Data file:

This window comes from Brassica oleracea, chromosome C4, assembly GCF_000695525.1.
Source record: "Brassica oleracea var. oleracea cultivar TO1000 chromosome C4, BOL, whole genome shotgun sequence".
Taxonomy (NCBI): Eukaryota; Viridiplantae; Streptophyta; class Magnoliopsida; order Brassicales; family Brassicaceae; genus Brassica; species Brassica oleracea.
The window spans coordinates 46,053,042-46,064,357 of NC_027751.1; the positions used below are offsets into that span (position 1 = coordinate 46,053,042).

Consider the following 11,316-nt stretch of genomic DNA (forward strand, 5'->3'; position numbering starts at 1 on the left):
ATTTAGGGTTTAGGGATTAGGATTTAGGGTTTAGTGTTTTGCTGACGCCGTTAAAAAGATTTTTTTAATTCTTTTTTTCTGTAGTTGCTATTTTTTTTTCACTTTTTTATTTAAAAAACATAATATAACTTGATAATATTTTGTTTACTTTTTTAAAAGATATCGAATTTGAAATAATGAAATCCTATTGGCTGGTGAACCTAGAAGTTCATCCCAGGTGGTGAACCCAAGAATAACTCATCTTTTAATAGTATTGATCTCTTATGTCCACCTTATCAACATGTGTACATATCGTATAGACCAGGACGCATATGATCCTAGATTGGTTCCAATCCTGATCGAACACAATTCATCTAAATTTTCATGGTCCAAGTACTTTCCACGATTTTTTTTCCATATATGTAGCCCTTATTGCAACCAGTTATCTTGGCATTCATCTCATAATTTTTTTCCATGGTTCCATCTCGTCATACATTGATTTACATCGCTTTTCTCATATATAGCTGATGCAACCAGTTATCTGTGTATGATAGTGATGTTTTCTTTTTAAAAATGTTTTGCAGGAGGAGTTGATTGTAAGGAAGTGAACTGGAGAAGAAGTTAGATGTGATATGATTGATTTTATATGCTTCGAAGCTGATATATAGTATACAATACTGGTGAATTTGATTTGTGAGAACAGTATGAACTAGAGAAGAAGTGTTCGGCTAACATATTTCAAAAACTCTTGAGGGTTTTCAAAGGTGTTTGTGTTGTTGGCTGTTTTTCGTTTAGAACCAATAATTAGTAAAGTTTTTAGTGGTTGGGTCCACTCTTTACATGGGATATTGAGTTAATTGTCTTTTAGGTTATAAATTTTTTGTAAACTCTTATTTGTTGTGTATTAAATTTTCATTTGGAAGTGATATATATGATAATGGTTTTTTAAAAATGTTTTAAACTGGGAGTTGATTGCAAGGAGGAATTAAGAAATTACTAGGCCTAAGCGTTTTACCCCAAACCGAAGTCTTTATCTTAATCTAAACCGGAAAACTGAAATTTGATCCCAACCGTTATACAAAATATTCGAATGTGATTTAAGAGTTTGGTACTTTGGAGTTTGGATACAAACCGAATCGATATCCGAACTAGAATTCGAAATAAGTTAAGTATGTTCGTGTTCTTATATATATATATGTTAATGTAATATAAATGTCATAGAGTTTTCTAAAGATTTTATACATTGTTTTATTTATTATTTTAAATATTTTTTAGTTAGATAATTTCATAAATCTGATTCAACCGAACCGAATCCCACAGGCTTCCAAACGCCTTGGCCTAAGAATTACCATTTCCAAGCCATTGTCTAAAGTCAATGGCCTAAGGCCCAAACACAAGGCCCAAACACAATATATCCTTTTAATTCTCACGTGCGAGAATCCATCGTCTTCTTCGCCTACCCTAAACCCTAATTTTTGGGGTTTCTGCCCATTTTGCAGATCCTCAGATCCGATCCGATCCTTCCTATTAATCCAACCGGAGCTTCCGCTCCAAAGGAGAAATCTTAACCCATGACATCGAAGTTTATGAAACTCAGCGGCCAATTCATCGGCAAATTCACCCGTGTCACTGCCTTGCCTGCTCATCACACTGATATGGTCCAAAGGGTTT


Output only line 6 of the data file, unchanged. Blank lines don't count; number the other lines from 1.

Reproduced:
ATTTAGGGTTTAGGGATTAGGATTTAGGGTTTAGTGTTTTGCTGACGCCGTTAAAAAGATTTTTTTAATTCTTTTTTTCTGTAGTTGCTATTTTTTTTTCACTTTTTTATTTAAAAAACATAATATAACTTGATAATATTTTGTTTACTTTTTTAAAAGATATCGAATTTGAAATAATGAAATCCTATTGGCTGGTGAACCTAGAAGTTCATCCCAGGTGGTGAACCCAAGAATAACTCATCTTTTAATAGTATTGATCTCTTATGTCCACCTTATCAACATGTGTACATATCGTATAGACCAGGACGCATATGATCCTAGATTGGTTCCAATCCTGATCGAACACAATTCATCTAAATTTTCATGGTCCAAGTACTTTCCACGATTTTTTTTCCATATATGTAGCCCTTATTGCAACCAGTTATCTTGGCATTCATCTCATAATTTTTTTCCATGGTTCCATCTCGTCATACATTGATTTACATCGCTTTTCTCATATATAGCTGATGCAACCAGTTATCTGTGTATGATAGTGATGTTTTCTTTTTAAAAATGTTTTGCAGGAGGAGTTGATTGTAAGGAAGTGAACTGGAGAAGAAGTTAGATGTGATATGATTGATTTTATATGCTTCGAAGCTGATATATAGTATACAATACTGGTGAATTTGATTTGTGAGAACAGTATGAACTAGAGAAGAAGTGTTCGGCTAACATATTTCAAAAACTCTTGAGGGTTTTCAAAGGTGTTTGTGTTGTTGGCTGTTTTTCGTTTAGAACCAATAATTAGTAAAGTTTTTAGTGGTTGGGTCCACTCTTTACATGGGATATTGAGTTAATTGTCTTTTAGGTTATAAATTTTTTGTAAACTCTTATTTGTTGTGTATTAAATTTTCATTTGGAAGTGATATATATGATAATGGTTTTTTAAAAATGTTTTAAACTGGGAGTTGATTGCAAGGAGGAATTAAGAAATTACTAGGCCTAAGCGTTTTACCCCAAACCGAAGTCTTTATCTTAATCTAAACCGGAAAACTGAAATTTGATCCCAACCGTTATACAAAATATTCGAATGTGATTTAAGAGTTTGGTACTTTGGAGTTTGGATACAAACCGAATCGATATCCGAACTAGAATTCGAAATAAGTTAAGTATGTTCGTGTTCTTATATATATATATGTTAATGTAATATAAATGTCATAGAGTTTTCTAAAGATTTTATACATTGTTTTATTTATTATTTTAAATATTTTTTAGTTAGATAATTTCATAAATCTGATTCAACCGAACCGAATCCCACAGGCTTCCAAACGCCTTGGCCTAAGAATTACCATTTCCAAGCCATTGTCTAAAGTCAATGGCCTAAGGCCCAAACACAAGGCCCAAACACAATATATCCTTTTAATTCTCACGTGCGAGAATCCATCGTCTTCTTCGCCTACCCTAAACCCTAATTTTTGGGGTTTCTGCCCATTTTGCAGATCCTCAGATCCGATCCGATCCTTCCTATTAATCCAACCGGAGCTTCCGCTCCAAAGGAGAAATCTTAACCCATGACATCGAAGTTTATGAAACTCAGCGGCCAATTCATCGGCAAATTCACCCGTGTCACTGCCTTGCCTGCTCATCACACTGATATGGTCCAAAGGGTTT